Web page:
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Banks must do more to tackle fraud: Select Committee


Banks need to do more to tackle online fraud, according to a Government spending watchdog.

A report from the Commons Public Accounts Committee says the internet has created opportunities for growth and innovation but has also opened the door to criminals.

The CPAC says the Home Office is responsible for reducing crime, but that banks also play a role.

However, the committee says banks are not doing enough and there is no benchmarking of their anti-fraud efforts.

It says: “Banks have an important role to play in protecting customers but the protection they provide is variable and some are keener to invest in educating customers and anti-fraud technology than others.”

The CPAC notes that banks do not want a detailed breakdown of performance in case fraudsters use the information to target the most vulnerable banks.

But it adds: “We can see that full detail in the public domain about which banks are more susceptible to what kinds of fraud could prove counter-productive, but there is clearly scope for more transparency over individual banks’ performance at a more aggregated level.”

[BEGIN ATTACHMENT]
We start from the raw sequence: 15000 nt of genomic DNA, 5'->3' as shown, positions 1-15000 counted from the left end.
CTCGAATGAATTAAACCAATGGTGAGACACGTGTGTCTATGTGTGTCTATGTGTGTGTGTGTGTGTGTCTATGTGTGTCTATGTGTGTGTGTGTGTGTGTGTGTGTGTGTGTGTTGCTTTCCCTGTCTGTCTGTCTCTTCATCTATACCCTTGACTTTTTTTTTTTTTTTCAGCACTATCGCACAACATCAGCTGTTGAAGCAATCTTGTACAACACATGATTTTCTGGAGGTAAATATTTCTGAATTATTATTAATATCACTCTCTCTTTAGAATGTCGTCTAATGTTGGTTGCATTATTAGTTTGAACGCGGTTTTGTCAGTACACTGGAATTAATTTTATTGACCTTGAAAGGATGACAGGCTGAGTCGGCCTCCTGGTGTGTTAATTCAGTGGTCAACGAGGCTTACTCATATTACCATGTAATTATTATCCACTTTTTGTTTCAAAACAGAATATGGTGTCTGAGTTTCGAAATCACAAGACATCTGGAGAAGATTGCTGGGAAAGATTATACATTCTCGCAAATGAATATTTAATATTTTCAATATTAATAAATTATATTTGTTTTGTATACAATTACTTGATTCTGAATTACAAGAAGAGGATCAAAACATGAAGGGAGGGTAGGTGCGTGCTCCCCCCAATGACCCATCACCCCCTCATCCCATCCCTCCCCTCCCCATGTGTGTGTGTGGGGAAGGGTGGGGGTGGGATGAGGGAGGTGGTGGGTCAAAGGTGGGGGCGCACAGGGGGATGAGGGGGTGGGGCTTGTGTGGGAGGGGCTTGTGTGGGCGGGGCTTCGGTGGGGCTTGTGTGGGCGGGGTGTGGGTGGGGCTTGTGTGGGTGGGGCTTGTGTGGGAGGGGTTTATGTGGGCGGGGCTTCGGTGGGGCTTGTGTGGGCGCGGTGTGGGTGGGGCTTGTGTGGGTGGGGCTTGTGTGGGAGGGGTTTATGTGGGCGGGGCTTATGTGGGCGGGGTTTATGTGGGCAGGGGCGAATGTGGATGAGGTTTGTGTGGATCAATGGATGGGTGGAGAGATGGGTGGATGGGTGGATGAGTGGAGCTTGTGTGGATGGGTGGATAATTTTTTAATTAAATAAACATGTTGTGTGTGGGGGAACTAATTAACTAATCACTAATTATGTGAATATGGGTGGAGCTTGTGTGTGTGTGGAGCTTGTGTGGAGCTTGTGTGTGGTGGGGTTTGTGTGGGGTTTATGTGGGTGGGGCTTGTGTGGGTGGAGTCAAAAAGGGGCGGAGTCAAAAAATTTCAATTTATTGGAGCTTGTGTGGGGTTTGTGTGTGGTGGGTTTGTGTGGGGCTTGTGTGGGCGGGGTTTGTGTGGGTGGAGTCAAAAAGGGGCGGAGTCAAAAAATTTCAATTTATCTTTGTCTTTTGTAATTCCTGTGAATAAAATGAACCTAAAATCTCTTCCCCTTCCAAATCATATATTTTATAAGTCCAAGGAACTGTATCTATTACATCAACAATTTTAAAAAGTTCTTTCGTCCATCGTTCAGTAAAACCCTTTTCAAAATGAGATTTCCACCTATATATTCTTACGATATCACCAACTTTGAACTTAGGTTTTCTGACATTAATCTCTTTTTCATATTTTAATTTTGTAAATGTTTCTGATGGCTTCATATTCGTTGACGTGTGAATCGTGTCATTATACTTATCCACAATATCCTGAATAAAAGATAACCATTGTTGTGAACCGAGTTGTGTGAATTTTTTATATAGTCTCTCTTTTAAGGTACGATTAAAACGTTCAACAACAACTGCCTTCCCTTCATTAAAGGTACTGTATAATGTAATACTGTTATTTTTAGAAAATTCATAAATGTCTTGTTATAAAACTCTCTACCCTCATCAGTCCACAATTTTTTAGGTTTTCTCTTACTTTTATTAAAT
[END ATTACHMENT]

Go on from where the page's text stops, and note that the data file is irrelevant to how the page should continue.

The CPAC suggests the Home Office should set out minimum standards for banks on fraud prevention and require banks to report on their performance.

It wants the Home Office to do this by Spring 2018.

It also wants banks to draw up a “voluntary scheme” in the meantime to be more open with customers about the extent of fraud and how they are tackling it.



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Strong dollar can be a powerful driver of UK dividend growth in 2015

By Robin Geffen, fund manager and CEO 

This year threatens to be a challenging one for UK dividend hunters. Last year saw an all-time record amount paid out in UK dividends — some £97.4bn, according to research from Capita Dividend Monitor. Yet as Capita also pointed out, out the biggest single factor driving the growth in the fourth quarter of last year was easy to identify: the rising US dollar. 

In our view, this trend is much more than simply a one-quarter phenomenon. It is actually the most profound issue to get right as a UK equity income investor in 2015. We believe that the US dollar will continue to strengthen significantly from its current level. This is due more to the US economy’s demonstrable de-coupling from the rest of the world than to a view on the UK. The US has a strong chance of tightening monetary conditions this year without jeopardising growth or de-stabilising its housing market. The same can unfortunately not be said about the UK.


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